I discovered Matt Darwon through his blog Machined and we became friends quite quickly: this australian architects has started another life building great motorcycle like Vincent, Norton, Rudge, Triumph, Guzzis and this last beautyfull 900SS Ducati.

You can imagine that this mix between architecture and motorcycle culture suits perfectly to us!

Issue #1 is about this legendary Ducati: very high quality photography and a story by Paul d'Orleans

Suscribe HERE

I hope you will enjoy as I am now!

Matt on his aluminum Guzzi
 His workshop full of australian light!

Hey, I’m not really sure where the whole “machine files” thing will eventually go, but I suppose, if I write a little piece about where it has come from, and a bit about where I hope it will go, it might give me a better idea of what I should be working towards and focusing on, as well as giving you some background on the matter.
I suppose, my love of machinery, and in particular motorcycles and cars started when I was very young spending time with my father, our relatives, and our friends in garages listening to these men talk about cars and motorcycles and trucks and working on these vehicles and using their tools to do it.
I bought my first car when I was very young. 13. From that time on I had a thirst for knowledge of how to do work to this car. How to do mechanical things, how to do stuff concerning bodywork, and generally how to do anything that would save me having to get someone else to do something that would cost me money. Money I didn’t have.
When I bought my first motorbike when I was 18, a 45ci Harley Davidson that was in pieces, I started this learning process all over again. 25 years later I’m still learning, still with a thirst for knowledge.

About 5 years ago, I started a blog about what I was doing in my shed, what I was trying to learn about and over the years I had hundreds of responses to my work, to questions I posed, and it became clear and obvious to me that the nuances, the intricate details of being involved in the rebuilding/modification of old machinery were slowly getting harder to seekout. What I began to fear was that the knowledge would be lost. The knowledge that time with the machine, whatever that machine is, can give, and more importantly the knowledge that has been passed between man to man, father to son, master to apprentice.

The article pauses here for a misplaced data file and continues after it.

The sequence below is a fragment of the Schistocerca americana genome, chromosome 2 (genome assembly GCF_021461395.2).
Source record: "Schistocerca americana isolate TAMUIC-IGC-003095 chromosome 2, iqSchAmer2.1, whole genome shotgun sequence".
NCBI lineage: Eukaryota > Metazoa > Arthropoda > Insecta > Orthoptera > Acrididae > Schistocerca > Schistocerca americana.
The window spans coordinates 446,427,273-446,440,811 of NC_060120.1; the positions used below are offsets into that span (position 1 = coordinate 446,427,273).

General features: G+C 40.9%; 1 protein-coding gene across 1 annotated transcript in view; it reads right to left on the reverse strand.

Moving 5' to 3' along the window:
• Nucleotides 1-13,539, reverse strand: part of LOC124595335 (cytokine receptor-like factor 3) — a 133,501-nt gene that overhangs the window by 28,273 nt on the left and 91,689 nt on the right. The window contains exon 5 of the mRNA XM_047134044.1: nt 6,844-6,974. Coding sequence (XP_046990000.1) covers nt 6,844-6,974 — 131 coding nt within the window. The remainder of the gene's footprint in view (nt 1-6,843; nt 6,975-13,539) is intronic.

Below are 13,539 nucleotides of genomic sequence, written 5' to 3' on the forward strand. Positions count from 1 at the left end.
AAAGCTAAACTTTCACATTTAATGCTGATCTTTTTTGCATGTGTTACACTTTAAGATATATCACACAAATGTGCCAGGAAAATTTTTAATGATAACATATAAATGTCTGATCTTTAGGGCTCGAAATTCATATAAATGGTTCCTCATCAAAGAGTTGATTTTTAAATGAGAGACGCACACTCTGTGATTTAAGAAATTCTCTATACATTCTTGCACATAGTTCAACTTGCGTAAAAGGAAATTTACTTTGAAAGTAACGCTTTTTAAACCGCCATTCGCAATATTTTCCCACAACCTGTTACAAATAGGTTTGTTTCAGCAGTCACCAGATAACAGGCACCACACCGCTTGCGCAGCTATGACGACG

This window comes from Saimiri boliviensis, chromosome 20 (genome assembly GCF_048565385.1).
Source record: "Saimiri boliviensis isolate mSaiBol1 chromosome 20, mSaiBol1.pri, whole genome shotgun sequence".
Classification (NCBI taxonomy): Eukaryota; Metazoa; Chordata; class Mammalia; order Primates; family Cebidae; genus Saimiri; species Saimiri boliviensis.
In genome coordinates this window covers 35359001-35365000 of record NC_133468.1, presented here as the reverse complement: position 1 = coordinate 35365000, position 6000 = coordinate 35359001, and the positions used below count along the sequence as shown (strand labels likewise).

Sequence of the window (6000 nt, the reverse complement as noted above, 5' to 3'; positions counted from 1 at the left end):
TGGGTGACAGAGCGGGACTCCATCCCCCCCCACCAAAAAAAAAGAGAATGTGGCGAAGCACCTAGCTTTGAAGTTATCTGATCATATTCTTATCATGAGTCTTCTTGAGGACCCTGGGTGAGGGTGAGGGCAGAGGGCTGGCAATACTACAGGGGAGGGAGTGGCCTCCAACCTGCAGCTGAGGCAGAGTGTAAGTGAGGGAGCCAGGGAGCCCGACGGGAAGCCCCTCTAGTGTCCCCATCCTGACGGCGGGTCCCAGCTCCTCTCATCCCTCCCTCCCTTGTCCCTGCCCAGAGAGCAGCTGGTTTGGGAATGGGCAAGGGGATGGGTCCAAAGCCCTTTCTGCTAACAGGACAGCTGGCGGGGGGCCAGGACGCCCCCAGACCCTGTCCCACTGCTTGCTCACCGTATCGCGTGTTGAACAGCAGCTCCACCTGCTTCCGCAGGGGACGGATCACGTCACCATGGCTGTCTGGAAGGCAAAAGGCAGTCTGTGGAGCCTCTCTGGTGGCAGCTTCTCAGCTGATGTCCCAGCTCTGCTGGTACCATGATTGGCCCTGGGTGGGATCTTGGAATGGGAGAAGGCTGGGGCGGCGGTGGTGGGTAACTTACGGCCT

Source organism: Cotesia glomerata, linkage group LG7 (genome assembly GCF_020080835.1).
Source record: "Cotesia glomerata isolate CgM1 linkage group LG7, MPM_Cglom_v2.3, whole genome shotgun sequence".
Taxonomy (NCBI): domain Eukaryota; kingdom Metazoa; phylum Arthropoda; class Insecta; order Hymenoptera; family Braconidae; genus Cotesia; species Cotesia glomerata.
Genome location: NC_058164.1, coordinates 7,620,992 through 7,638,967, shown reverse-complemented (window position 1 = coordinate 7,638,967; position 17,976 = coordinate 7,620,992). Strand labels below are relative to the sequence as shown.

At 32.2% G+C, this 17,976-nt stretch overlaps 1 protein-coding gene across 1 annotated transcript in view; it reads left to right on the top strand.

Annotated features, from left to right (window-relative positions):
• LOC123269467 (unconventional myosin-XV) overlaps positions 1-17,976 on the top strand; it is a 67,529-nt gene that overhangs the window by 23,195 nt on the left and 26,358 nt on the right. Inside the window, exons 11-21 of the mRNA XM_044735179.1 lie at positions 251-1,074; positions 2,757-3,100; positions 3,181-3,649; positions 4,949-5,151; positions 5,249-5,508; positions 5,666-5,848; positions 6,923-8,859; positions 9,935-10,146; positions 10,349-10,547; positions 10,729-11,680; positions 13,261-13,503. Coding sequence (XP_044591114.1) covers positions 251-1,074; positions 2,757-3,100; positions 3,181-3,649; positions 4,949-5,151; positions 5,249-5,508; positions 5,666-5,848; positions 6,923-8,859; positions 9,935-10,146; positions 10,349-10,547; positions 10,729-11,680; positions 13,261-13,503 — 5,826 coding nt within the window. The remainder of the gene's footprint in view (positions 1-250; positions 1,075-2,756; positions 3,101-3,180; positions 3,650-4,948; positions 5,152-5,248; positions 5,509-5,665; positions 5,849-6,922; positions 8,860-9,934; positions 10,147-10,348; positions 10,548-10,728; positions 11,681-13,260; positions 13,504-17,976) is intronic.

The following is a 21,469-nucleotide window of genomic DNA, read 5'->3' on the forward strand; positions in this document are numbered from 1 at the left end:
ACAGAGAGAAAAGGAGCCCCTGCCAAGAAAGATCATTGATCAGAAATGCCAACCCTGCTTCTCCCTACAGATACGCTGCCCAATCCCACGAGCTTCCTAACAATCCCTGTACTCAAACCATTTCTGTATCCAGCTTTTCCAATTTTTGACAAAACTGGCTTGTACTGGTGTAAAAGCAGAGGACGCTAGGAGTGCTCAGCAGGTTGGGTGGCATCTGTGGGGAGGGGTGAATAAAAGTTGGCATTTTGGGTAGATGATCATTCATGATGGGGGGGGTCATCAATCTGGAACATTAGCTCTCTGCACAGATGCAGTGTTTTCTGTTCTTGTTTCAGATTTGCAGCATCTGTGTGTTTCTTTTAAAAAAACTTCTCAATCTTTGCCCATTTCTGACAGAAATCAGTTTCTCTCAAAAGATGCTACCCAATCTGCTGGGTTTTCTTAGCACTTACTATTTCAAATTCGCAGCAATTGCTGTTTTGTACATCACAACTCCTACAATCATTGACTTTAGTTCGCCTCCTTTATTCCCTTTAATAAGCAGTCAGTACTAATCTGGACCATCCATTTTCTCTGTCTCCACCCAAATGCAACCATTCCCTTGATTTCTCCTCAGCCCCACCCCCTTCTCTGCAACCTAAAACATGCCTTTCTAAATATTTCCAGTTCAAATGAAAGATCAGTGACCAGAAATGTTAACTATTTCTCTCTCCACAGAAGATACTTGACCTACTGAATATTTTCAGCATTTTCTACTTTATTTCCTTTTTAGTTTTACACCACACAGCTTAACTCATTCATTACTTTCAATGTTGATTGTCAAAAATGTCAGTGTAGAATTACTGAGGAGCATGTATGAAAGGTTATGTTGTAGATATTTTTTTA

I’ve owned many vehicles in my life. I’ve tried to always do right by the vehicle during the time it was in my possession. In a custodian sort of way I suppose. I don’t necessarily think every vehicle should be restored to its original specifications, I think that a custom vehicle can be just as important a vehicle as a concourse restoration or a vehicle in completely original condition.
When I say important, I mean as a marker, as a reflection of life, and trends, and techniques and ultimately of the world at any particular time.
The world moves so quickly these days. New advances in technology every minute of every day. The modern world is mostly centred around feeding our brains with snippets or small parts of what is supposedly important in the hope that we can grasp enough of the parts to make up the whole. Where I think this may be true for certain aspects of the modern world, I don’t think it holds true for the understanding of machinery, especially the techniques used to build and maintain machinery, and I am 100% sure that it does not satisfy the curiosity of many people who really want to delve into the intricacies of building or using machines.
So, The Machine Files is a reaction to this world of fast processing, of getting the answers to every question by simply typing the question in a search engine, and is more about reversing this so that our attention is dedicated to a single item or machine, so that we stop and really dedicate ourselves to understanding and learning.
I have started this website and the first issue 001 very simply, somewhat understated and basic in format, to allow room to move and shift, and really organically grow the product with each issue. I’m hoping we will very quickly be able to go into limited edition print copies and that we can very soon include video documentation as a supplement to the online and printed material.
If you would like to contact me to discuss anything or make a suggestion or even to put forward a motorcycle you feel is appropriate as a feature please email
Thanks for your time.
Matt Machine

1 commentaire:

  1. thanks for all your support over the years Dav.....hope to see you soon....